Until now John Duncan has been the “lost” explorer, the man who risked his life to investigate Africa’s secrets, only to have his accomplishments and the book he wrote forgotten by a fickle public and an ungrateful society of geographers.
His unlikely story began in 1804 when Duncan was born in Kirkcudbright, Galloway, Scotland. Because his parents were inconspicuous farmers, Duncan received a modest education. Yet his natural intelligence, matched with his exceptional height and great strength, allowed him to enlist in the elite Life Guards cavalry in 1824. For the next sixteen years Duncan toiled quietly at his military duties.
Then in 1841 he was recruited to act as master-at-arms aboard HMS Albert, the flagship of the 1841 Niger steamship expedition. Of the 145 Europeans who started up the Niger 53 perished, and Duncan nearly lost his life, too.
Undeterred, Duncan returned to West Africa again in 1844 in search of the legendary Kong Mountains. This time he was the master of his own fate thanks to a small subsidy allotted to him by the Royal Geographical Society.
Yet his solo expedition soon ran out of funds and into trouble, forcing the stranded traveller to seek assistance from the notorious warrior King Gezo.
The ruler of the militaristic state of Dahomey, Gezo’s very name was a byword for unbridled cruelty. One of the most peculiar meetings in African exploration history occurred when Duncan, the towering cavalryman attired in the magnificent uniform of the Life Guards, was honoured by King Gezo, the charismatic native leader. Together they drank toasts to Queen Victoria from goblets carved out of human skulls and discussed Duncan’s quest to explore further inland. The meeting concluded with Duncan not only receiving aid from the king but also being honoured by Gezo with the protective title of “King’s Stranger.”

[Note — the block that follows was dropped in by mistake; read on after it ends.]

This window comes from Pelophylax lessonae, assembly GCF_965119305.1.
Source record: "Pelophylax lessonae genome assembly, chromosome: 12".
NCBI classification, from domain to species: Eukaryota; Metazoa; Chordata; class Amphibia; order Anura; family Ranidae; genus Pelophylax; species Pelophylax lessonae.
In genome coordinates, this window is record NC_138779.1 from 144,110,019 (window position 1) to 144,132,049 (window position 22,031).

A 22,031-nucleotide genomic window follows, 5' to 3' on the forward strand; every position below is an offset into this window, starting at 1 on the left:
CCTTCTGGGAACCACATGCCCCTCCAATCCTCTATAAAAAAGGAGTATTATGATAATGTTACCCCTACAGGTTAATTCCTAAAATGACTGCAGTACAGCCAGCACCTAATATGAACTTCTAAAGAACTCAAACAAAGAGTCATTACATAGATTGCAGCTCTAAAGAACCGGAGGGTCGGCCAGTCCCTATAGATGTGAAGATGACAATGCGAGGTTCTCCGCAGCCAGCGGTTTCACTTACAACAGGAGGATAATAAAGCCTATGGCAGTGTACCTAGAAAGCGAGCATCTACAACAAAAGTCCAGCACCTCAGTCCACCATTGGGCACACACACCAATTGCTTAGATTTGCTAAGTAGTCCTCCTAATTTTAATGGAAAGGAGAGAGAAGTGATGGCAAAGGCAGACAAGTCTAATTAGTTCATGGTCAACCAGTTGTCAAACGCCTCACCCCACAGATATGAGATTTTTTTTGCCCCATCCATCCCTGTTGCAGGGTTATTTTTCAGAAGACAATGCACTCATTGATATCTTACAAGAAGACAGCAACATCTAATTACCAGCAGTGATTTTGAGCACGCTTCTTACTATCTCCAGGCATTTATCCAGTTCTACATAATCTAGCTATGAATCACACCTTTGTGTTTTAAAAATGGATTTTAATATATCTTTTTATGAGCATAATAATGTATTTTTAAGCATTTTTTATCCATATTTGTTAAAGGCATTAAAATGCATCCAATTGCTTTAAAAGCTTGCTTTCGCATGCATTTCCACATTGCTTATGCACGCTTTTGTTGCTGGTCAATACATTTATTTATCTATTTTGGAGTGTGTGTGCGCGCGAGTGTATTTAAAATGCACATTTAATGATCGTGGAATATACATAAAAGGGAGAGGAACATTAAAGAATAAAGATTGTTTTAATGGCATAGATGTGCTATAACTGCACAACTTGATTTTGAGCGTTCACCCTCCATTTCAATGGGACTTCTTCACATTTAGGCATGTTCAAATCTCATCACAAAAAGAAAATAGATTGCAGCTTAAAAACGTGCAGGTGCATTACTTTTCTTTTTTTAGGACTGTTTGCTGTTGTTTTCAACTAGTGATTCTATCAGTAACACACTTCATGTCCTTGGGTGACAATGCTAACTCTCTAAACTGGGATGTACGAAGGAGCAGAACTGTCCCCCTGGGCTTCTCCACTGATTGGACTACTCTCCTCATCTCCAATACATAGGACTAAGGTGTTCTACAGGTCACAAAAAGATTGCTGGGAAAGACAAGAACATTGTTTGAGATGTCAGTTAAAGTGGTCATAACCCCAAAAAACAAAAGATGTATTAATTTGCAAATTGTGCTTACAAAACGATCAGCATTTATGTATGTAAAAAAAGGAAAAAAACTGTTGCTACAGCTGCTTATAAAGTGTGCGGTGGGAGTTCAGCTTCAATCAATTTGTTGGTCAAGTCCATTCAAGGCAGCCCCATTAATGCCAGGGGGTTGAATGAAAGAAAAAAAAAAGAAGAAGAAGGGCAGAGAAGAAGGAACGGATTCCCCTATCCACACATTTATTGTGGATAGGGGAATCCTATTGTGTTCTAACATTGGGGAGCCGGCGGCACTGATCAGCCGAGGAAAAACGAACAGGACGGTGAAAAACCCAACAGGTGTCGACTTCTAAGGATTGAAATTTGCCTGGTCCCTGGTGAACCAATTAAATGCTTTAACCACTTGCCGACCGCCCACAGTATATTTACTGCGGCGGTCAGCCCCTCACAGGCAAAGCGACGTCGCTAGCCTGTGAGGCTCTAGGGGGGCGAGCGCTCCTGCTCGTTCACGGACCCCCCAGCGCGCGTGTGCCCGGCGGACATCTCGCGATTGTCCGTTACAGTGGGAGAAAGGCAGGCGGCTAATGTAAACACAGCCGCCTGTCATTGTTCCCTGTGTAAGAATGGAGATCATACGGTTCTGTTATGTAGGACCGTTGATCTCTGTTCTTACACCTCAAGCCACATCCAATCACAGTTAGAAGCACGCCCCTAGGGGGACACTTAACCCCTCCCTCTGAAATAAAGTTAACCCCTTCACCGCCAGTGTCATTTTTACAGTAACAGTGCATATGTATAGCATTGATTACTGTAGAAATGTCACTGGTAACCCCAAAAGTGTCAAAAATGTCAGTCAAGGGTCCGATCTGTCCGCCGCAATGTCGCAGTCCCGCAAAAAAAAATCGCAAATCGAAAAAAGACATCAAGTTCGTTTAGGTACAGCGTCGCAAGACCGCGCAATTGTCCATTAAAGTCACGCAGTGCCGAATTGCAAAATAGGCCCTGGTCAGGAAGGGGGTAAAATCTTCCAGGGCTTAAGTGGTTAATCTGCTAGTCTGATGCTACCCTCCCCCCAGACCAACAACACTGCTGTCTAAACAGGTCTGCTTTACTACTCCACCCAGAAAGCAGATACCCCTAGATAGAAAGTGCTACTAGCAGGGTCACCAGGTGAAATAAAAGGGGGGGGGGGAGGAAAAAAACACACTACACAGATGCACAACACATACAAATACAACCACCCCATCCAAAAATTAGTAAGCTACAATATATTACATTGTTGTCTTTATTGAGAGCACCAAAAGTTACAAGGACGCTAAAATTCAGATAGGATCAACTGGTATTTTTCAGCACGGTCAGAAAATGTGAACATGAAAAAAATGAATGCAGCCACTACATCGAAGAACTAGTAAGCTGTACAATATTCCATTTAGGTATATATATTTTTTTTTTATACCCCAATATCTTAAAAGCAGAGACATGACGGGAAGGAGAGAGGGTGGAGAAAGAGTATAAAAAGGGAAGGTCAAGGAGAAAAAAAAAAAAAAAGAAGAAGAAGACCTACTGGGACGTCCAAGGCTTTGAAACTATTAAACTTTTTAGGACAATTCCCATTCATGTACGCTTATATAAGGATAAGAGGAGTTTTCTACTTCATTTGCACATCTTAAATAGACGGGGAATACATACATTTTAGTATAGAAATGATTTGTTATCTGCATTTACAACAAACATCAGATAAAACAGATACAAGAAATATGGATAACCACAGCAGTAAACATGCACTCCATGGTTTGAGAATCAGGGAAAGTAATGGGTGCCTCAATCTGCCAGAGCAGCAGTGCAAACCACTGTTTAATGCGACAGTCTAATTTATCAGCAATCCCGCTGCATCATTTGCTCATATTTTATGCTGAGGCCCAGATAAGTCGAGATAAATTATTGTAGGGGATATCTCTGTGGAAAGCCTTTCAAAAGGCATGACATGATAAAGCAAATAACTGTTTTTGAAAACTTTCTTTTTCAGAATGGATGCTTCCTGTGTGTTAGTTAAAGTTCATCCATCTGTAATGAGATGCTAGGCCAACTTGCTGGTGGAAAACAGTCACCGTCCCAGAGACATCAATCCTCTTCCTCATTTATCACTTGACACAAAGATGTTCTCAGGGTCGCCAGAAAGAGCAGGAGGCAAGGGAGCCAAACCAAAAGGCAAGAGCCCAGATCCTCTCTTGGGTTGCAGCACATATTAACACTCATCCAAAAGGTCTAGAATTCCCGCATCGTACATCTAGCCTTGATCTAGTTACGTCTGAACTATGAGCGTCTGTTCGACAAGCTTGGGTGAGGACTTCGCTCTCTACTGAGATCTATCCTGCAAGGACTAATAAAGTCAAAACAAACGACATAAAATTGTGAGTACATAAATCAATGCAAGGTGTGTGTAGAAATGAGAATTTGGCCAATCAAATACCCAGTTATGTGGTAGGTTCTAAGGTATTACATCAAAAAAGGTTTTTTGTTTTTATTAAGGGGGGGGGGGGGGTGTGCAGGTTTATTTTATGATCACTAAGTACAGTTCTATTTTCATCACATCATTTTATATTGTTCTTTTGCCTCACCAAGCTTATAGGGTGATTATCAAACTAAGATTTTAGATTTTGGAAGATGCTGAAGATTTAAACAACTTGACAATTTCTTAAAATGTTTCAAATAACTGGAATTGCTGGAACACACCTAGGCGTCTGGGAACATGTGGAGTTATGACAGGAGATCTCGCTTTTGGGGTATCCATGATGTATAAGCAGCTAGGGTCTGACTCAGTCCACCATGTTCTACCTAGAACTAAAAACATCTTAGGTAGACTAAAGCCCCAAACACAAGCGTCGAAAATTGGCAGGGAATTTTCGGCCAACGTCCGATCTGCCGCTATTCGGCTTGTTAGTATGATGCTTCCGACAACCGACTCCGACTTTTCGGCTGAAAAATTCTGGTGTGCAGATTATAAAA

Although Duncan never found the elusive Kong Mountains, he did become the first European to explore a vast tract of uncharted West Africa, marching through swamps while hostile tribesmen dogged his footsteps and making important observations regarding the mounted African cavalry culture which flourished further inland. After incredible hardships and adventures he came perilously close to death yet again.
Physically exhausted, he returned to England in May, 1846 to something less than a hero’s welcome. The government disdained his information and the Royal Geographical Society bestowed only grudging praise on Duncan’s book, Travels in Western Africa in 1845 and 1846; this despite the fact that Duncan had uncovered eyewitness evidence regarding the murder of Mungo Park, as well as having made a series of valuable observations in the field. Yet due to his humble birth, the academically exclusive London establishment was quick to disdain the accomplishments of this determined man.
Duncan’s last visit to West Africa was in 1849. Appointed British vice consul to Dahomey, the cavalryman turned diplomat was given the difficult task of securing King Gezo’s assent to an anti-slavery treaty. In an effort to convince the wily ruler to cooperate, the indomitable but ailing Scot made two further gruelling journeys into the interior before death finally claimed him in November, 1849.
For all his courage, physical strength and amazing exploits, John Duncan was ultimately a tragic figure. Forgotten by history, disdained by the Royal Geographical Society and ignored by the British Government, Duncan’s achievements were quickly overshadowed by the titans of African exploration who followed him, notably his fellow Scot Dr. David Livingstone, Richard Burton and Henry Morton Stanley.
If, as the Russians say, “the dead weep for joy when their books are republished,” then John Duncan must be enjoying his long-overdue happiness.